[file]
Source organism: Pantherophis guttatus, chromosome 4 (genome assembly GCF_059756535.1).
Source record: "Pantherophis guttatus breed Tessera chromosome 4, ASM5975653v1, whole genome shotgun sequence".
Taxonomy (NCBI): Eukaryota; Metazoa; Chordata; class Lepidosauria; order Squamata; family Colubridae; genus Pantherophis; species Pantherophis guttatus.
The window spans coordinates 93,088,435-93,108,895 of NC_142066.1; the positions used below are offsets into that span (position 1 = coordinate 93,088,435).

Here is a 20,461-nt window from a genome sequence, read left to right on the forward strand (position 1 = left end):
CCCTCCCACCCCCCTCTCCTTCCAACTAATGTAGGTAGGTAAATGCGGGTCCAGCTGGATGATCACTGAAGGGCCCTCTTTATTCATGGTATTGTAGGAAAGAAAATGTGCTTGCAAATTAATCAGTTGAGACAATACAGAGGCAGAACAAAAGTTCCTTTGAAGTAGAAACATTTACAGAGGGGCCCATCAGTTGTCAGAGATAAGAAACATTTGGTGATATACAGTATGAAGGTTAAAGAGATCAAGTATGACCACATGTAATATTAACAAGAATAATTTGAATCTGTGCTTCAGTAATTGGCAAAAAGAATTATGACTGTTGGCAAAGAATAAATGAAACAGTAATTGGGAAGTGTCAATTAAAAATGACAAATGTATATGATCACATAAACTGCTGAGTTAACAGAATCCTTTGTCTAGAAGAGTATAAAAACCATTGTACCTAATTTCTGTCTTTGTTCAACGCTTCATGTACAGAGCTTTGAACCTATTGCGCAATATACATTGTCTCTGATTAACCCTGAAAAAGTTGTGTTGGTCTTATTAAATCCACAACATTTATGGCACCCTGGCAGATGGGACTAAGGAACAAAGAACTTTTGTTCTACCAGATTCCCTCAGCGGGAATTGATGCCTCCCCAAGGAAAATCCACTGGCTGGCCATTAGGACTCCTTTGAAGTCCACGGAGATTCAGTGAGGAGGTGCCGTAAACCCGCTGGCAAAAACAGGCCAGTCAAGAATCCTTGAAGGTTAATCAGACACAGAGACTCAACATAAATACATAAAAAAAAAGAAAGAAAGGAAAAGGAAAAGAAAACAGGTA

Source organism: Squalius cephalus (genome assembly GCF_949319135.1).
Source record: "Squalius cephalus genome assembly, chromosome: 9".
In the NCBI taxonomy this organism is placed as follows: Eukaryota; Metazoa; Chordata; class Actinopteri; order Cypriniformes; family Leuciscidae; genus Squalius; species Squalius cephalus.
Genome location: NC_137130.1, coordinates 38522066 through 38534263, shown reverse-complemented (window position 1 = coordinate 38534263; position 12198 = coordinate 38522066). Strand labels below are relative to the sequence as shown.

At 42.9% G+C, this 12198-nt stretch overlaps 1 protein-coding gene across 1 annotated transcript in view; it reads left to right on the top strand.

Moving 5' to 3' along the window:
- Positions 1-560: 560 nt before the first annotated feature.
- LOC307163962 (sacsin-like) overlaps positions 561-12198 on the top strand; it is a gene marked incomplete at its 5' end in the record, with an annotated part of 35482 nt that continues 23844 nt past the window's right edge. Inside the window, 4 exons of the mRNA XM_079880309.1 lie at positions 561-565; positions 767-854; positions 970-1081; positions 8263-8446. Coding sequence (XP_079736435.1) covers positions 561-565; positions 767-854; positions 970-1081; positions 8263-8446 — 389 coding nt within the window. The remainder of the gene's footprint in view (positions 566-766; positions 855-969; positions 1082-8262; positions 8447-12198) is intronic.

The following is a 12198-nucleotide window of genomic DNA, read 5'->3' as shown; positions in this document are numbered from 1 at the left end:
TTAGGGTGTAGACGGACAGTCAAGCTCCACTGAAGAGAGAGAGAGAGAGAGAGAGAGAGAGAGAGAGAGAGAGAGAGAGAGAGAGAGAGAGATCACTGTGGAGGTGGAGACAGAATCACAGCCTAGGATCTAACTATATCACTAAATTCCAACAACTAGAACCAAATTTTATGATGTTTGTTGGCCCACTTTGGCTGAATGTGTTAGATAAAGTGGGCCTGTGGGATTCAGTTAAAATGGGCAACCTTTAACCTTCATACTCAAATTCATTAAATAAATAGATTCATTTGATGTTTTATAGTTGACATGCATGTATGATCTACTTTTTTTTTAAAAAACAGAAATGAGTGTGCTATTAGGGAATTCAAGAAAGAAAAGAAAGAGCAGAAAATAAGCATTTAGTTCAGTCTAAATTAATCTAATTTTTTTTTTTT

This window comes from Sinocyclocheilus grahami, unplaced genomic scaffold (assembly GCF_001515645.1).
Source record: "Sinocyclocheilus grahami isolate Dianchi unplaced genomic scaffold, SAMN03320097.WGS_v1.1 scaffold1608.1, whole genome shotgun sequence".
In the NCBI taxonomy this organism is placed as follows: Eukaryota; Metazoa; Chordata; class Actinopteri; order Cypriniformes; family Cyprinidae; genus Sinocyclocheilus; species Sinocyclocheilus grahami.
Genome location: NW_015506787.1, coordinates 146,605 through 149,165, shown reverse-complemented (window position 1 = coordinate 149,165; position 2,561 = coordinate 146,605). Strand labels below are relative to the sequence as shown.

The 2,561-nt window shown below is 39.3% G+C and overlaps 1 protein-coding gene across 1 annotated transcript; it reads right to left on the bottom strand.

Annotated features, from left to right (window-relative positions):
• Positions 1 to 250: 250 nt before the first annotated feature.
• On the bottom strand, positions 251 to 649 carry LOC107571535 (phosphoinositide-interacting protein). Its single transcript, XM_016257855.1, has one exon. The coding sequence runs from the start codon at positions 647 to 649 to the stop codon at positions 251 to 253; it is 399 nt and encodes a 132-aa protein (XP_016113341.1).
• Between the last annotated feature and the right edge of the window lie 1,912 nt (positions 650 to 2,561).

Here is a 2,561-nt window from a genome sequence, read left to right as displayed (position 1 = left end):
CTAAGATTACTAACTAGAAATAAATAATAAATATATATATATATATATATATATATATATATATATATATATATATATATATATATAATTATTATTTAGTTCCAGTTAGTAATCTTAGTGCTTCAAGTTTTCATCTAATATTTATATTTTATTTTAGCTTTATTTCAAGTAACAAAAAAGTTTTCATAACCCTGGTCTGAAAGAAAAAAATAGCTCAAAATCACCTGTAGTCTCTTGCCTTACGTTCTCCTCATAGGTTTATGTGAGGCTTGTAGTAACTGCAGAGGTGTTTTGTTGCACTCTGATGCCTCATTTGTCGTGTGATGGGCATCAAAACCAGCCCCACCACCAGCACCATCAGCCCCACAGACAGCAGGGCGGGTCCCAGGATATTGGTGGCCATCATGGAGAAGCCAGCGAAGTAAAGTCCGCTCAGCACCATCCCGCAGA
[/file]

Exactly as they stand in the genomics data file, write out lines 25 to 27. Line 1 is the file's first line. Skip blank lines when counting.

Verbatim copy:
• Between the last annotated feature and the right edge of the window lie 1,912 nt (positions 650 to 2,561).

Here is a 2,561-nt window from a genome sequence, read left to right as displayed (position 1 = left end):
CTAAGATTACTAACTAGAAATAAATAATAAATATATATATATATATATATATATATATATATATATATATATATATATATATATATAATTATTATTTAGTTCCAGTTAGTAATCTTAGTGCTTCAAGTTTTCATCTAATATTTATATTTTATTTTAGCTTTATTTCAAGTAACAAAAAAGTTTTCATAACCCTGGTCTGAAAGAAAAAAATAGCTCAAAATCACCTGTAGTCTCTTGCCTTACGTTCTCCTCATAGGTTTATGTGAGGCTTGTAGTAACTGCAGAGGTGTTTTGTTGCACTCTGATGCCTCATTTGTCGTGTGATGGGCATCAAAACCAGCCCCACCACCAGCACCATCAGCCCCACAGACAGCAGGGCGGGTCCCAGGATATTGGTGGCCATCATGGAGAAGCCAGCGAAGTAAAGTCCGCTCAGCACCATCCCGCAGA